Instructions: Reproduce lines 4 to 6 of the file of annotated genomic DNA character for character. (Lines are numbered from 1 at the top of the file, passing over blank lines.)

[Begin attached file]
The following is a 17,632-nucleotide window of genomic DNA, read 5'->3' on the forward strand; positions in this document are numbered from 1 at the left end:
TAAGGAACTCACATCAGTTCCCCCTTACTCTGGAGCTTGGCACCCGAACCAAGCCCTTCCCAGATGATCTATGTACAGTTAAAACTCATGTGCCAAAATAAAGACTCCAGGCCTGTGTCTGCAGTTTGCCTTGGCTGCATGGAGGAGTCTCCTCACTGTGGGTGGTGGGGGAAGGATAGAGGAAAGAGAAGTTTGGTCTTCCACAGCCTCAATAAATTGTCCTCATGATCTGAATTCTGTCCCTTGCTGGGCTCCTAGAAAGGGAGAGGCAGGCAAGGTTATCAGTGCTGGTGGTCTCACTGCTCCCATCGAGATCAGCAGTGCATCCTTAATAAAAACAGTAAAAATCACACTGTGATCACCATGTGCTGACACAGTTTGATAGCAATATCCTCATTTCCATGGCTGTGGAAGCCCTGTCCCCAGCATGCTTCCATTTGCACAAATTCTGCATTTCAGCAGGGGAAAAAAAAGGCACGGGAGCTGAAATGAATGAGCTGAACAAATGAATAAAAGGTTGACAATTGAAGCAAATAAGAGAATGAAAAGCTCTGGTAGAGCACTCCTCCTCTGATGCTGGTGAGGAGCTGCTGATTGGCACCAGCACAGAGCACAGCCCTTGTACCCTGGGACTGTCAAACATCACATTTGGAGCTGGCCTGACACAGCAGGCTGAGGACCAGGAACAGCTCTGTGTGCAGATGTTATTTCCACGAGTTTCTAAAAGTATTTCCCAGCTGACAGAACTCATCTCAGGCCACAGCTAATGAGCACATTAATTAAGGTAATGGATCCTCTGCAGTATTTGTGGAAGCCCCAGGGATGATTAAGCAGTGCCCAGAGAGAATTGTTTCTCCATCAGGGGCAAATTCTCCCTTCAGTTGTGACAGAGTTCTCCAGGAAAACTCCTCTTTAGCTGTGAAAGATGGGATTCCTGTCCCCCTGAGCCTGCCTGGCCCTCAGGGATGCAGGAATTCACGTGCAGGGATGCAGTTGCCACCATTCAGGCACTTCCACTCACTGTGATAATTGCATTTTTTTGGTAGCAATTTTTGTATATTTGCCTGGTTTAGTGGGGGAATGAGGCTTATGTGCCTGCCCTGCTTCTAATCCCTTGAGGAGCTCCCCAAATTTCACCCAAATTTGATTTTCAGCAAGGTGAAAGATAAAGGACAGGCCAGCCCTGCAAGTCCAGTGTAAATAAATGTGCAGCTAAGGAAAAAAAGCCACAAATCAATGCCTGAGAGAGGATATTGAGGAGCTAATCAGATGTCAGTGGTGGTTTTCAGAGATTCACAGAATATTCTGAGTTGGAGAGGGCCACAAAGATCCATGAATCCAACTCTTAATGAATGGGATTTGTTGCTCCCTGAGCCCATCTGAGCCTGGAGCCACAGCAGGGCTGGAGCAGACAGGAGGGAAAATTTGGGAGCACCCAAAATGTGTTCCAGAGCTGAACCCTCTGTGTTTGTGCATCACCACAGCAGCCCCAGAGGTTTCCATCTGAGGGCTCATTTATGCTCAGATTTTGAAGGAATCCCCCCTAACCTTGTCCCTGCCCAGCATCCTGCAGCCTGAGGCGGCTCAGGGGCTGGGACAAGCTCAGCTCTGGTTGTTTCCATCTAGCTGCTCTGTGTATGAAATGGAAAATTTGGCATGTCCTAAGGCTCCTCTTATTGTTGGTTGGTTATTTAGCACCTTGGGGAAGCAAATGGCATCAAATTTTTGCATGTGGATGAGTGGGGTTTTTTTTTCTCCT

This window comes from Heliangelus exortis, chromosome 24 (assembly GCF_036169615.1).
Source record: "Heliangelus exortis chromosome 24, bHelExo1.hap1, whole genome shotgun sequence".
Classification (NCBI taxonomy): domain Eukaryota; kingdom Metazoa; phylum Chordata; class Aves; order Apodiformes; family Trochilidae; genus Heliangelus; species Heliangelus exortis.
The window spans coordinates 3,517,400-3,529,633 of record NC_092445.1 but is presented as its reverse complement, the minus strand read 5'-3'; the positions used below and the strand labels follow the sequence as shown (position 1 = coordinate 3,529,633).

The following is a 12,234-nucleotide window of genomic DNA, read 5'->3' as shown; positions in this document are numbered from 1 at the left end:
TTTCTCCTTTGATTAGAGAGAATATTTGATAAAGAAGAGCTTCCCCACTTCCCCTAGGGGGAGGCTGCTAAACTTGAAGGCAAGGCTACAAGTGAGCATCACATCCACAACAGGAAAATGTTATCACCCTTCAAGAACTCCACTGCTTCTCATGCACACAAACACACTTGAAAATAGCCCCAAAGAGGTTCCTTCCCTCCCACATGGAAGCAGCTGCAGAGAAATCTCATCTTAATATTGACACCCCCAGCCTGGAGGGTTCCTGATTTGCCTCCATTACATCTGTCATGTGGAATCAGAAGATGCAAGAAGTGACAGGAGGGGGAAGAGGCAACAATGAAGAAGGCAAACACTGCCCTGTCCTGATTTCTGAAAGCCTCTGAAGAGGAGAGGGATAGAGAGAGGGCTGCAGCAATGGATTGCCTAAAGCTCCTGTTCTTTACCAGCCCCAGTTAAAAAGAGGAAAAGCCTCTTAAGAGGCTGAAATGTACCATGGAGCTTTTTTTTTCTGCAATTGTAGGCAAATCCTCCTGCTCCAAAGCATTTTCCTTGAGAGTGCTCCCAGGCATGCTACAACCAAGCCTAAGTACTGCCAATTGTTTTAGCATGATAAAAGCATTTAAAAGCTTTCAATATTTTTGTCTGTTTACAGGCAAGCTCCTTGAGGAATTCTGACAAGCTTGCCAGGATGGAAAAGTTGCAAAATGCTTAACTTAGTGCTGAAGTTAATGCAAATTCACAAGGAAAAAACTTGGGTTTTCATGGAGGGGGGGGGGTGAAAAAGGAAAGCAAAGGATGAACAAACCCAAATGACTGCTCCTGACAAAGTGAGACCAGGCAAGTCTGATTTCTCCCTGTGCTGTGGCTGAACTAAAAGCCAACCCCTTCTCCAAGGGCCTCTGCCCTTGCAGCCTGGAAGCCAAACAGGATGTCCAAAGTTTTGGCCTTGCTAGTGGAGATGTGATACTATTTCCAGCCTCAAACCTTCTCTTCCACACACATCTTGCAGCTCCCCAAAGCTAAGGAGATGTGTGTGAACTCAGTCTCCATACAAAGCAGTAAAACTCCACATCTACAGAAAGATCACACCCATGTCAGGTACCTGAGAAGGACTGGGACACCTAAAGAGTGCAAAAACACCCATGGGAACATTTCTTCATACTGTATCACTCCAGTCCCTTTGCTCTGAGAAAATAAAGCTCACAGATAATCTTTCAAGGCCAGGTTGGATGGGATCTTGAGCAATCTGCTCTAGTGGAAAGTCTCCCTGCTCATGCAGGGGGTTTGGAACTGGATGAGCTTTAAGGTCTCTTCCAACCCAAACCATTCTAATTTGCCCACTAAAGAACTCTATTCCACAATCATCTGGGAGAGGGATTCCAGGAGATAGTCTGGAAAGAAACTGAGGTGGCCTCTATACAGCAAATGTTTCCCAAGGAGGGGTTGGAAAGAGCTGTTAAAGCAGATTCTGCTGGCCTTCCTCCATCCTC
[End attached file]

Source record: "Heliangelus exortis chromosome 24, bHelExo1.hap1, whole genome shotgun sequence".
Classification (NCBI taxonomy): domain Eukaryota; kingdom Metazoa; phylum Chordata; class Aves; order Apodiformes; family Trochilidae; genus Heliangelus; species Heliangelus exortis.
The window spans coordinates 3,517,400-3,529,633 of record NC_092445.1 but is presented as its reverse complement, the minus strand read 5'-3'; the positions used below and the strand labels follow the sequence as shown (position 1 = coordinate 3,529,633).